When a major college sports program has recruiting success, the credit generally goes to the head coach. But for freshman George Fisher of St. Charles, a key factor in his decision to enroll at Michigan was a bond with assistant wrestling coach Sean Bormet.
“He coached me from when I was very little up until high school,” Fisher said. “I just wanted to be back with him.”
Bormet, a native of Frankfort, was a three-time IHSA state placewinner for Providence Catholic, including a Class AA state title at 145 pounds in 1989. After a strong college wrestling career at Michigan that included a second-place finish at 158 pounds in the 1994 NCAA Championships, Bormet returned to his home state to found the Overtime School of Wrestling in Naperville.
“That’s when I first met Sean in fifth or sixth grade,” Fisher said. “The thing that most stands out about Sean … is he’s always putting time and effort into wanting to make you better.”
Bormet remembers that even at age 11 or 12, Fisher displayed a good work ethic and a strong desire to learn.
“From day one, I saw he had what I would say is an appropriate chip on his shoulder that he brought to the wrestling mat,” Bormet said.
Even after returning to Michigan to become an assistant coach in 2011, Bormet kept tabs on Fisher’s progress at Marmion, where he won a pair of IHSA state titles in 2011 (Class 2A, 119) and 2013 (Class 3A, 132).
“From watching George, I knew he wanted to challenge himself academically and he wanted to challenge himself on the wrestling mat,” Bormet said. “He’s competitive. He’s got a great work ethic and a positive attitude. That’s the type of kid we’re recruiting at Michigan.”
Of course, that’s the type of kid a number of other schools were recruiting, as well, including the likes of Maryland, Stanford and Northern Illinois. But Fisher said Michigan was always his first choice.
“I ended up coming here because, number one, it’s a great school,” he said. “I know I’m going to be getting a great education.”
Fisher said he was looking for a wrestling program that would “push me to be the best and a school that’s going to push me to be the best.”
It also helped having some of his wrestling buddies join him at Michigan, including former Hinsdale Central standout Ernest Battaglia and Richmond-Burton grad Cameron Kennedy.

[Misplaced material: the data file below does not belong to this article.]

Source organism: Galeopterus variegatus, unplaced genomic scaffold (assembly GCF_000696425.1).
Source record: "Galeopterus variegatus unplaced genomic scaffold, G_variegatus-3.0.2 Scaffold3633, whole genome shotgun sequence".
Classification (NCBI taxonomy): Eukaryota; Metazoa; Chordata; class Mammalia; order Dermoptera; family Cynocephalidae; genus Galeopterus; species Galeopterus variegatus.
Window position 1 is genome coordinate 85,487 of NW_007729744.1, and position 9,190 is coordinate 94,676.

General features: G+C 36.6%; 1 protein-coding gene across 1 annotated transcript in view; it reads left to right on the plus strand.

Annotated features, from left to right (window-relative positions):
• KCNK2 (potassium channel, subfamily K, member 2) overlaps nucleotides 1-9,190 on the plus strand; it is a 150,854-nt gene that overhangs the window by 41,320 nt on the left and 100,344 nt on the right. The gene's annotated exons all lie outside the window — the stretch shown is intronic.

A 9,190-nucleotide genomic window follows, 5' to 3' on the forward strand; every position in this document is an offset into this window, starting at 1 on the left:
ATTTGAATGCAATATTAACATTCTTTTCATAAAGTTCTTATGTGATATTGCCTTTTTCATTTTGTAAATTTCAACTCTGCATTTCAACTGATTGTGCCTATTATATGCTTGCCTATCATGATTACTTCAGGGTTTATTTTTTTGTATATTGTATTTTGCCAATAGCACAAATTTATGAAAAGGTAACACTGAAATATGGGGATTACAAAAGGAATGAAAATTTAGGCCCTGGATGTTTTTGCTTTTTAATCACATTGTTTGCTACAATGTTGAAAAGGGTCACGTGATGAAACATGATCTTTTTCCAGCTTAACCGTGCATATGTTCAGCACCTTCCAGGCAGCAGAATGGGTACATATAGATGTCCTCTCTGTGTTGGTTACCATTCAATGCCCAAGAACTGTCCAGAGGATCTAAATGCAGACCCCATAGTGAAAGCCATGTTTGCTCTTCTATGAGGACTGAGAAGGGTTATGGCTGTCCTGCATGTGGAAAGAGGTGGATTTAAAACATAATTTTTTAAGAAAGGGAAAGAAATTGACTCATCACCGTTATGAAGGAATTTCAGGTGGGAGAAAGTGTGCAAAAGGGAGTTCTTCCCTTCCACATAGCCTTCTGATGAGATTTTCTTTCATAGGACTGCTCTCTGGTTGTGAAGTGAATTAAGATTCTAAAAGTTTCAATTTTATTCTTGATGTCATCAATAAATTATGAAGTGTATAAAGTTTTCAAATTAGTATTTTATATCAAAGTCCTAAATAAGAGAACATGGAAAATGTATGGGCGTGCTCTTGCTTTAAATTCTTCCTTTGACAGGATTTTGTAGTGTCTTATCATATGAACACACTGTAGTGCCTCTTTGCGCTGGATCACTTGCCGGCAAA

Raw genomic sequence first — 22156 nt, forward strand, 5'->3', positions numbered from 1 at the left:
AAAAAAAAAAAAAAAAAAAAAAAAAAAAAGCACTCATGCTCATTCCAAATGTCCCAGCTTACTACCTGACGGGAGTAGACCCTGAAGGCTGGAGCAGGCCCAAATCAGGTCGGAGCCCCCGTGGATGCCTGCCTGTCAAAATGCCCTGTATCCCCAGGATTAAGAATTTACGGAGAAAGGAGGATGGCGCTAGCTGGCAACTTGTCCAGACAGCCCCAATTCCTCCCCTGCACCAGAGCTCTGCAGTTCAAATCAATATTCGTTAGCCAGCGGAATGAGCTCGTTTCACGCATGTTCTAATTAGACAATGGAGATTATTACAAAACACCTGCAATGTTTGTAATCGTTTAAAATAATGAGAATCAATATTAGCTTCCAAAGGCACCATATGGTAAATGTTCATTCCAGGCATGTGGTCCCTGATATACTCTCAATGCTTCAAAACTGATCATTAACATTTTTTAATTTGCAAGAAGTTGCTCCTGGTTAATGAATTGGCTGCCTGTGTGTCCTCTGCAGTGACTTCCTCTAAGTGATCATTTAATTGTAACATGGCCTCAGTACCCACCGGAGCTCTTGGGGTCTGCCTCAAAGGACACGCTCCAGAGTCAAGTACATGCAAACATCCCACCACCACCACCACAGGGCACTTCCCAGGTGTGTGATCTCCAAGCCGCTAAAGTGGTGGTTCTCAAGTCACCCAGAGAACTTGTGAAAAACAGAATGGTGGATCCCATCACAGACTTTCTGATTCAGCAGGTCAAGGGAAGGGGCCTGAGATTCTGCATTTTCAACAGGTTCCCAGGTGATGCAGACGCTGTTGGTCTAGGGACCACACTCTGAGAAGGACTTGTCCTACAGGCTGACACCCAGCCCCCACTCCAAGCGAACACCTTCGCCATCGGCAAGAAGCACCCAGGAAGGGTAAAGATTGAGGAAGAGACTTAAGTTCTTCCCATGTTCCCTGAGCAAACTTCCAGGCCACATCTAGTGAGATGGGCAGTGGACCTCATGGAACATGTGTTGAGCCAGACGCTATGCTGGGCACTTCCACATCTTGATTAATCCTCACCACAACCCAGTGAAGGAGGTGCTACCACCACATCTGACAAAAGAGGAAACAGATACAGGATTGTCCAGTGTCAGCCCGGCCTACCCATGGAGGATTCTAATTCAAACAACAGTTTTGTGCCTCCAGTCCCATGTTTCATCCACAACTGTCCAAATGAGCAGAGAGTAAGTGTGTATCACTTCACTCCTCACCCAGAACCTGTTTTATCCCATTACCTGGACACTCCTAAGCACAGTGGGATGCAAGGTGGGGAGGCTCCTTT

Fisher is redshirting this season, but he’s still had the opportunity to measure himself against collegiate competition by participating in open tournaments.
“I love it,” he said. “It’s just a place to show how much better you’re getting and what you need work on. … That’s a great thing about this sport. We get to practice with the team and when the team gets to compete, we get to compete.”
Technically, Fisher is not representing Michigan at open tournaments and he’s not allowed to travel to with the team.
So he and some of his friends on the team will pack into a car and drive to wherever the tournament is being held, which so far has included Eastern Michigan and Wisconsin. This Sunday, Fisher’s destination will be Alliance, Ohio, for the Purple Raider Open hosted by the University of Mount Union.
Fisher said all the travel is worth it because of the value of the competition. It’s something he said is missing for athletes redshirting in other sports, who only get to compete against their teammates in practice.
“In wrestling, you do that for two weeks and then you get to wrestle five to 10 different people and you get to see where you’re at,” Fisher said.
Fisher placed third at 133 pounds in his first collegiate tournament, the MSU Open at Michigan State University. So far, he’s split 14 matches in open competition.
“I feel great,” he said. “I feel like every day, I’ve just been getting better and better. …
“Every day I have the mindset that I want to push myself to be better.”
Fisher said he needs to work on escaping from the bottom position because with riding-time points awarded in college, “Everyone is tough on top.”
That’s just one of the transitions wrestlers have to make in going from the prep to the collegiate level.
“Some transitions happen faster than others,” Bormet said. “The few matches he’s lost, he’s lost a little bit when he needs to execute and take control of people in the neutral position.”
Bormet said Fisher is on the right track, though.
“He’s got a real positive attitude and he’s working hard to improve,” Bormet said. “He’s a great addition to the program. … I’m looking forward to him having a lot of success.”
• Dennis D. Jacobs has covered sports for newspapers in five different decades. To suggest local college athletes deserving recognition in the On Campus column, email him at firstname.lastname@example.org.